A voice from the past,
The attack which found the most general response among
the rural Baptist, and with which Backus himself thoroughly agreed,
was against the trend among the Baptist churches, led by Hezekiah
Smith of Haverhill, to seek legal incorporation from the legislature.
This problem plagued the Baptist continually after the Cutter
case in 1785, and it divided the denomination during Backus's
last years almost as badly as the boycott of certificates which
he had urged in 1773.
The obvious reason for incorporation was to comply with
the decision in the Cutter case, and thus be sure that religious
taxes paid by Baptists would be returned to their ministers by
parish or town treasures. For some Baptists, a more compelling
reason was to enable a congregation to make binding contracts
between its members and its pastor; thereby guaranteeing regular
payment of a decent salary. Backus had often criticized his brethren
for covetousness in failing to give adequate voluntary support
to their pastors, but he could never regard the relationship between
a pastor and his flock as a purely civil contract enforceable
by law. He viewed the relationship at all levels as purely spiritual.
To use the state to collect salaries was as wrong for the Baptists
as for the Congregationalists.
Backus also believed that incorporation acknowledged the
right of the state to decide which churches could and which could
not be chartered. In addition, incorporation gave all persons
in the congregation the right to vote on building or repairing
a meeting house as well as paying the minister's salary. The unconverted
members might then be able to outvote the converted, thereby allowing
the worldlings to lord it over the saints. Baptist societies,
acting like Congregational parishes, would face the same bitter
conflicts between church and congregation.
Some Baptists argued that incorporation was necessary to
hold property or endowment funds in the name of the church. But
Backus pointed out that the law gave the deacons, or any other
suitably appointed persons, power to "receive and hold estates
or donations which are given for religious purposes, and to manage
the same at the direction and for the good of the church or society."
This device was wholly sufficient to meed the needs of the Baptists
in this respect.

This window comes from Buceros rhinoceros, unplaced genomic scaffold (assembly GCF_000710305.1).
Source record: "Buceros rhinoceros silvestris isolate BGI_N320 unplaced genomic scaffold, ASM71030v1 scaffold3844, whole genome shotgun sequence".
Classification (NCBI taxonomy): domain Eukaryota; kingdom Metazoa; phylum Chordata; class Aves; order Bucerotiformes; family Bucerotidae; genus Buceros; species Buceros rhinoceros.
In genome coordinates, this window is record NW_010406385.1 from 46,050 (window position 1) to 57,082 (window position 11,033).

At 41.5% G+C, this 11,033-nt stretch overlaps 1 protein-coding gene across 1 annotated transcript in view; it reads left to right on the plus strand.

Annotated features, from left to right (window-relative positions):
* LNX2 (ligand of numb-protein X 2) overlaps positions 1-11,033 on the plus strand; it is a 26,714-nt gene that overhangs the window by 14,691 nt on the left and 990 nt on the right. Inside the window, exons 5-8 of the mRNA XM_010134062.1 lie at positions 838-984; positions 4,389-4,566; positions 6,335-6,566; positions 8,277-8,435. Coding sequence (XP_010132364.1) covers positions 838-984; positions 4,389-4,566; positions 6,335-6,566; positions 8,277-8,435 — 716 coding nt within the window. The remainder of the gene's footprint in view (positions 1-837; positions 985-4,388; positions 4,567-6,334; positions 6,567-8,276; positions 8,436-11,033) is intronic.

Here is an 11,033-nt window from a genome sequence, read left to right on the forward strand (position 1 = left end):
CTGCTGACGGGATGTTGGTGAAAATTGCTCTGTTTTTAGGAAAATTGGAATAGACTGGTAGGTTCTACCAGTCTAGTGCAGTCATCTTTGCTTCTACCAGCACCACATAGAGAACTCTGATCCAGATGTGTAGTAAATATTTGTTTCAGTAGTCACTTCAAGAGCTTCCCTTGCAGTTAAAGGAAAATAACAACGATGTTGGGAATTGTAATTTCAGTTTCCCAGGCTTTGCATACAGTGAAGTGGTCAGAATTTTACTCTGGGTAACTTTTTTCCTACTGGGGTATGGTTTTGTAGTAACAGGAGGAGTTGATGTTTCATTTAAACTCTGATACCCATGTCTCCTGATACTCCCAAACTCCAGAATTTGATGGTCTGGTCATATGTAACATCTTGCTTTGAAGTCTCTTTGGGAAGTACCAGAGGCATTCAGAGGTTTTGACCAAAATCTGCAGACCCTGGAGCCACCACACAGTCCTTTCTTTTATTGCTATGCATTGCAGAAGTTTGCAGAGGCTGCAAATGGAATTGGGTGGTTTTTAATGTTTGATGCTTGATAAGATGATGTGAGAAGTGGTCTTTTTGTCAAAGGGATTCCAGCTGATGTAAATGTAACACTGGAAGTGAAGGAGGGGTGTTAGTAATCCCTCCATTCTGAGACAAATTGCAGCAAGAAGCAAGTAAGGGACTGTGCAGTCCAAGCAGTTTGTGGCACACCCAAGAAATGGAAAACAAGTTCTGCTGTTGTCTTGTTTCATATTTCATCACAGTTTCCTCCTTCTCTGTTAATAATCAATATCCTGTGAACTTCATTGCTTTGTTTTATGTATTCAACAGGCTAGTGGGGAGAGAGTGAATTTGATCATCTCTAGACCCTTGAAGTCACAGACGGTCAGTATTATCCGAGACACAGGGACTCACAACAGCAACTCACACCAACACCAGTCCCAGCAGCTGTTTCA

Backus was of course well aware that in some places the
refusal of a Baptist congregation to obtain incorporation meant
distraint and imprisonment for those who conscientiously refused
to pay religious taxes they might otherwise avoid. On January
20, 1790, three members of the Baptist church in New Gloucester
in the District of Maine (then part of Massachusetts) asked his
advice on precisely the issue. They had only a part time minister
and the town had decided that this did not qualify them for exemption.
It threatened "a Law Suit unless we will Petition the General
Court to be set off as a Society by our selves; this they are
in General Very willing for and as we now stand according to the
Constitution they must rate us Say they~ Now sir Would you Advise
us to Petition the General Court or Not?" Backus unquestionably
wished them not to seek incorporation and to suffer the consequences.
However, they did petition the legislature and secured incorporation.
The annual meeting of the Warren Association in September,
1791, learned that two Baptist societies had sought incorporation,
but that Samuel Stillman had persuaded them to withdraw their
petitions and seek advice from the Association. Backus spoke vigorously
for a resolution against incorporation, while Hezekiah Smith spoke
in favor of letting each church make its own decision on the matter.
Backus won the day and the association resolved "That it
be earnestly commended to the churches belonging to this association
by no means to apply to civil government for incorporation .;..
because we cannot consent to blend the kingdom of Christ with
the kingdoms of this world nor to support it by the power of the
But Hezekiah Smith's congregation refused to follow this
recommendation. In 1793 the Haverhill Baptists petitioned for
and secured incorporation. Backus angrily brought the matter before
the Association, which once again voted its disapproval. But resolutions
could not settle the problem. In 1798 the Baptist churches in
Harwich and Brookfield followed Haverhill's example, as did Ashfield
in 1800. Over the next decade a score of other Baptist churches
successfully sought the same privilege... [Isaac Backus and
the American Pietistic Tradition, Little, Brown & CQ, Boston,
Mass., 1967, pp 220, 221, 222.]
['The Biblical Examiner']